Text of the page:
KAHTANIYA, Iraq (Reuters) - Angry members of a minority sect in Iraq said on Thursday they feared annihilation after scores were killed in possibly the worst suicide bomb attack of the four-year conflict.
Frail clay houses in the centre of Kahtaniya, one of two villages targeted on Tuesday by garbage trucks packed with explosives, were flattened for several blocks.
Chunks of concrete and twisted aluminum lay in the street beside the destroyed homes of hundreds of Yazidis, a minority sect regarded by Sunni militants as infidels.
Estimates of the death toll varied from 175 to 500.
“Their aim is to annihilate us, to create trouble and kill all the Yazidis because we are not Muslims,” said Abu Saeed, a grey-bearded old man in Kahtaniya.
Saeed told Deputy Prime Minister Barham Salih, who made a short tour of the devastated area, that 51 members of his extended family had been killed. About 100 angry Yazidi men gathered as Salih met local officials.
“It’s like a nuclear site, the site of a nuclear bomb,” Salih, a Kurd, told Reuters.
The U.S. military has said al Qaeda is the prime suspect for the bombings. It had said large-scale attacks were possible before a progress report on the conflict is delivered to Congress on September 15.
U.S. forces this week began a new nationwide security push, including operations north and south of Baghdad, targeting Sunni Islamist al Qaeda militants and Shi’ite militias.
The U.S. military said on Thursday two soldiers had been killed and six wounded in combat north of the capital on Wednesday. A total of 3,701 U.S. soldiers have been killed in Iraq since the 2003 invasion to topple Saddam Hussein.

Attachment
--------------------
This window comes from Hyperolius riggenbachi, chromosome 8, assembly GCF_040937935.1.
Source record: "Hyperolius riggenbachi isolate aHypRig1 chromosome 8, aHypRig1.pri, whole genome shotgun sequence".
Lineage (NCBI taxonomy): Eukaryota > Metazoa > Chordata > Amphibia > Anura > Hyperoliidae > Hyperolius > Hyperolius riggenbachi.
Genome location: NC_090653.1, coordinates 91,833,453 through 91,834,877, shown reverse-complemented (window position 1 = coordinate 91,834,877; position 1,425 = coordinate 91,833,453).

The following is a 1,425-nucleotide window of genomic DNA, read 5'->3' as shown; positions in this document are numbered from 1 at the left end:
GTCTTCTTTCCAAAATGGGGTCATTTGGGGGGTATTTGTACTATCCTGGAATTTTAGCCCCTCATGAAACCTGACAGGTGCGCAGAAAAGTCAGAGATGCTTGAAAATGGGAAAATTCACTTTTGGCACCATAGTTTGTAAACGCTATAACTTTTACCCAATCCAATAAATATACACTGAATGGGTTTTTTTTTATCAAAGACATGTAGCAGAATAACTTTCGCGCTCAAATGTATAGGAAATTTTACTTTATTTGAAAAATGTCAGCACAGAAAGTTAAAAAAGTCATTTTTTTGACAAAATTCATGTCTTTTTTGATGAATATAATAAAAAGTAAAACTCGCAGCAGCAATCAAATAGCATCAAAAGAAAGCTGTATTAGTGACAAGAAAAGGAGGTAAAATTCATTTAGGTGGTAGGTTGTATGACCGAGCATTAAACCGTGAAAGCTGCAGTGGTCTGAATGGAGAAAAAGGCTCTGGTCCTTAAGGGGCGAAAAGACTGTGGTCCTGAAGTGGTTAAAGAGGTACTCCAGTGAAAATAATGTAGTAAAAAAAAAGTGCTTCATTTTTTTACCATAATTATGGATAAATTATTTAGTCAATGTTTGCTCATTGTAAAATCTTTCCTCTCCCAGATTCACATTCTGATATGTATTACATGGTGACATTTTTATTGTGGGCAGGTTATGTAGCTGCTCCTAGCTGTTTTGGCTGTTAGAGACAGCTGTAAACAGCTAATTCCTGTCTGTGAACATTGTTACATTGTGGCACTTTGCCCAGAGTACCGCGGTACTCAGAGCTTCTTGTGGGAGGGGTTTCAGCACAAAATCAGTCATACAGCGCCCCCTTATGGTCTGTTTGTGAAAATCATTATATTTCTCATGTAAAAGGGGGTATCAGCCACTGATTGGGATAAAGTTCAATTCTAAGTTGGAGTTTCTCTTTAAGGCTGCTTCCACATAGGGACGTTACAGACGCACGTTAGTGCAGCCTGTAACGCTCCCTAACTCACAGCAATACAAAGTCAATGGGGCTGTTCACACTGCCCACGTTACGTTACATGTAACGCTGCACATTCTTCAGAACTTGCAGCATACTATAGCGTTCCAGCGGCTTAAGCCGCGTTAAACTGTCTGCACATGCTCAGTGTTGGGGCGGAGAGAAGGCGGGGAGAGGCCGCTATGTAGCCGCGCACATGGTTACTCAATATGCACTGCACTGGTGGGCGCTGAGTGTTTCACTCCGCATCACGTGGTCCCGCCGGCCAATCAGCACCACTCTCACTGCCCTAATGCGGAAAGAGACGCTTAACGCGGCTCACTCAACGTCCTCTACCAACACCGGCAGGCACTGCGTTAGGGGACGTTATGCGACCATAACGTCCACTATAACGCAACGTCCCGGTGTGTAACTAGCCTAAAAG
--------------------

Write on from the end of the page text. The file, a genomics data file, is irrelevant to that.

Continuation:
U.S. President George W. Bush, under pressure to show results in the unpopular war, has said August could be a bloody month as troops move out of bases into smaller outposts and as al Qaeda attempts to influence debate in Washington.
“Al Qaeda wants to kill all the Yazidis,” said another Kahtaniya villager, who gave his name only as Hossein. “Another bomb like this and there will be no more Yazidis left.”
Yazidis are members of a pre-Islamic Kurdish sect of several hundred thousand in northern Iraq and Syria who say they are persecuted for their beliefs.
In April, gunmen killed 23 Yazidi factory workers in Mosul in apparent retaliation for the stoning several weeks earlier of a teenaged Yazidi girl who police said had fallen in love with a Sunni Arab man and converted to Islam.
Angry Yazidis pleaded for help in the aftermath of the bombings. “We are thirsty. We have had no water for days,” Naif Kudar Ismael said in Kahtaniya, a village of about 1,600.
Nineveh province governor Duraid Kashmoula said the blasts buried entire families. He put the death toll at 220.
Zairyan Othman, minister of health in neighboring Kurdistan, Iraq’s semi-autonomous Kurdish region, said 205 were killed and 235 wounded. Iraq’s Health Ministry said on Thursday more than 150 were killed and more than 200 wounded.
The bombings were the worst coordinated attack in Iraq since November 2006, when six car bombs in different areas of Baghdad’s Shi’ite Sadr City killed 200 people and wounded 250.
Major Rodger Lemons, operations officer for a U.S. brigade in the area, said rescue efforts were beginning to wind up.
“My assessment is there’s probably no one left alive in the rubble,” he said. He said about 600 people were homeless.
The U.S. military said between 175 and 180 people had probably been killed. “I don’t know if we’ll ever get to a point where we’ll have an exact figure,” Lemons said.
Rescuers dug through the rubble throughout Wednesday in scenes reminiscent of an earthquake zone. Bodies covered by blankets were laid in the street.
Lemons said it appeared two garbage trucks packed with explosives had been driven to each of the two villages.
In al-Jazeera, where about 800 live, Iraqi security forces shot and killed the driver of one truck outside the village.
Additional reporting by Sherko Raouf in Kirkuk and Aseel Kami in Baghdad